The end is nigh!
On August 29, 1997, Skynet, an artificial intelligence system created by the US Defense Department, became self-conscious. Its programmers panicked and tried to deactivate it. Skynet defended itself by provoking a nuclear exchange in which three billion people died and the rest were enslaved or hunted down. Until John Connor organised the Resist…
Sorry, we must stop here as I’ve promised to talk about ethics.
Surprisingly, a minor academic industry exists whose goal is to solve the conundrums which might arise if (or when) Skynet or one of its buddies takes over the world. And this is just one of many apocalyptic scenarios which are on the table. The Global Priorities Project and the Future of Humanity Institute, both based at Oxford University, recently produced a Global Catastrophic Risk 2016 report which discusses some of the most likely ones.
It’s less gripping than the Left Behind novels about the Second Coming (with titles like The Rapture: In the Twinkling of an Eye/Countdown to the Earth's Last Days), but, in its own dry, detached way, no less scary.
According to the Oxford experts’ calculations, extinction of the whole human race is reasonably likely. Scientists have suggested that the risk is 0.1% per year, and perhaps as much as 0.2%. While this may not seem worthwhile worrying about, these figures actually imply, says the report, that “an individual would be more than five times as likely to die in an extinction event than a car crash”.
Tiny probabilities add up, so that the chance of extinction in the next century is 9.5% -- which is worth worrying about. And of course, a mere global catastrophe, involving the death of a tenth of the population, is far more likely.
What sort of events do the futurists have in mind? The first of them has been on the front page of newspapers for several years: extreme climate change.
Then there is nuclear warfare, which would not only kill millions, but possibly trigger a nuclear winter. Pandemics like the Spanish Flu in 1918-19 have already killed millions. Natural events like the eruption of a supervolcano or a collision with an asteroid would be extremely challenging, as the dinosaurs discovered.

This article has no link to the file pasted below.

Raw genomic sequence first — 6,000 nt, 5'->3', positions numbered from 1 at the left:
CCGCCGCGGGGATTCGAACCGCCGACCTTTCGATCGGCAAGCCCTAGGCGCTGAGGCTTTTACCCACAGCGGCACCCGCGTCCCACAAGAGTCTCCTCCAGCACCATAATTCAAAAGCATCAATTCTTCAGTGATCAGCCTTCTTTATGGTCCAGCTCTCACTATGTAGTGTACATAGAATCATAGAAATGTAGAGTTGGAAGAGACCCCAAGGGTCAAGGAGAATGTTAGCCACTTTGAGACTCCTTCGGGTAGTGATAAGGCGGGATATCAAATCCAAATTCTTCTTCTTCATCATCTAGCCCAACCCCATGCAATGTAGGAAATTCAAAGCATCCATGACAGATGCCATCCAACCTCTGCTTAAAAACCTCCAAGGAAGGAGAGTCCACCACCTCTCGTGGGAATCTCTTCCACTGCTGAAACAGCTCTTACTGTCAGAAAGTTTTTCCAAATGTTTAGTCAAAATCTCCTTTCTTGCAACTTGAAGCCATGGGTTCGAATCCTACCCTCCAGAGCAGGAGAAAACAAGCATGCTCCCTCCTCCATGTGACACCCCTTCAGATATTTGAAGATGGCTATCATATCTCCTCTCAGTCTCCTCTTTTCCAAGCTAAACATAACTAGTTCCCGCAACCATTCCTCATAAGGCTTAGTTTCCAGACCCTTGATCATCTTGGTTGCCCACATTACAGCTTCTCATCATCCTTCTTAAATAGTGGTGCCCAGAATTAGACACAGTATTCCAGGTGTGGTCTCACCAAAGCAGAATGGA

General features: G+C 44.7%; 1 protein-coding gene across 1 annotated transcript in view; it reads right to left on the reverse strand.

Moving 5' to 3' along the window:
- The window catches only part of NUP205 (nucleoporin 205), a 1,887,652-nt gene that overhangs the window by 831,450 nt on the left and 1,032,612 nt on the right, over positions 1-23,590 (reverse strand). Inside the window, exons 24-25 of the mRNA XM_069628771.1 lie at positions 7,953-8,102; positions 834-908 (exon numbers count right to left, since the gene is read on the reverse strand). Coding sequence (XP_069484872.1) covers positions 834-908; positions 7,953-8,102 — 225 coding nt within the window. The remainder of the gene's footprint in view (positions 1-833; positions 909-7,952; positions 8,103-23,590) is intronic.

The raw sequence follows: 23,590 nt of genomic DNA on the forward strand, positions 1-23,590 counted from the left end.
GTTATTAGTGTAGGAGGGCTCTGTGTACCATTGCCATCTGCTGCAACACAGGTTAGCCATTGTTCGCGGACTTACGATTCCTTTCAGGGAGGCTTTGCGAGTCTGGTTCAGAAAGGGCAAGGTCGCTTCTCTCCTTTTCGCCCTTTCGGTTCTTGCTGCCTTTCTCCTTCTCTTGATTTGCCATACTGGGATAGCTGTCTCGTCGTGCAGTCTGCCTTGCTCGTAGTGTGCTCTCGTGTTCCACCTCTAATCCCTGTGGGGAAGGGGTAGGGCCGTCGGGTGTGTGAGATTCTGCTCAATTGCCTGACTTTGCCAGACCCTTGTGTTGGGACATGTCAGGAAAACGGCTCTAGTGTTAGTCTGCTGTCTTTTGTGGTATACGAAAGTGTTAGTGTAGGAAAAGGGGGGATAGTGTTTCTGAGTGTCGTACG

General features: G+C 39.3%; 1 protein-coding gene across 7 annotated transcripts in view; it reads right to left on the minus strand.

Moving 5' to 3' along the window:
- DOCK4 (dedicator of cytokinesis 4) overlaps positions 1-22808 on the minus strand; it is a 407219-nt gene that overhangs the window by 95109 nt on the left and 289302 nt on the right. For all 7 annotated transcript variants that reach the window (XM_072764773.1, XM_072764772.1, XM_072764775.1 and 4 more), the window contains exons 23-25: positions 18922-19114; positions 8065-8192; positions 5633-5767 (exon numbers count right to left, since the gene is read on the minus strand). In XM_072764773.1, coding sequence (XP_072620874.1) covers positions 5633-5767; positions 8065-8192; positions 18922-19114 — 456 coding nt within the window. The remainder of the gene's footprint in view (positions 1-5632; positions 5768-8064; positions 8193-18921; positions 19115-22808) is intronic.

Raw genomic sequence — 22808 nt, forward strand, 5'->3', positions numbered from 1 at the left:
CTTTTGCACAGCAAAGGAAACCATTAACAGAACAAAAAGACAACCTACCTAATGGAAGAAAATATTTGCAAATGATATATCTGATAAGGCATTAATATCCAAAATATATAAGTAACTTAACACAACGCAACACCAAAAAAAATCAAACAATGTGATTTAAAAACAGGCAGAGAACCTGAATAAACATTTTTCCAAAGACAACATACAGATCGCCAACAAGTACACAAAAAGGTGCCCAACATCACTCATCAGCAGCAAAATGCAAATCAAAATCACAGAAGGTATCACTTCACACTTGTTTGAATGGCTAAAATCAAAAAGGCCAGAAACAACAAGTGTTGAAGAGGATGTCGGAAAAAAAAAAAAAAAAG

But what worries the futurists most is the risk of “emerging technologies” such as Skynet in The Terminator. Oxford’s Nick Bostrom, a philosopher from Sweden, is the leading light in the study of existential risk. In his recent book Superintelligence: Paths, Dangers, Strategies, he contends that artificial intelligence could become as powerful as the human mind, with a small, but hardly negligible, risk of something like Skynet developing. (Its message comes “highly recommended” by Bill Gates, which suggests that the world’s richest man is not secretly planning to take over the world with a Microsoft version of Skynet.)
There are other runaway technologies which could destroy us. A killer microbe could be created with genetic engineering techniques which could wipe out whole populations. Colossal attempts to alter the climate with geoengineering techniques could backfire and turn the planet into desert or a snowfield. And then there are all the dangers which we foolishly don’t fear because we don’t even realise that they exist.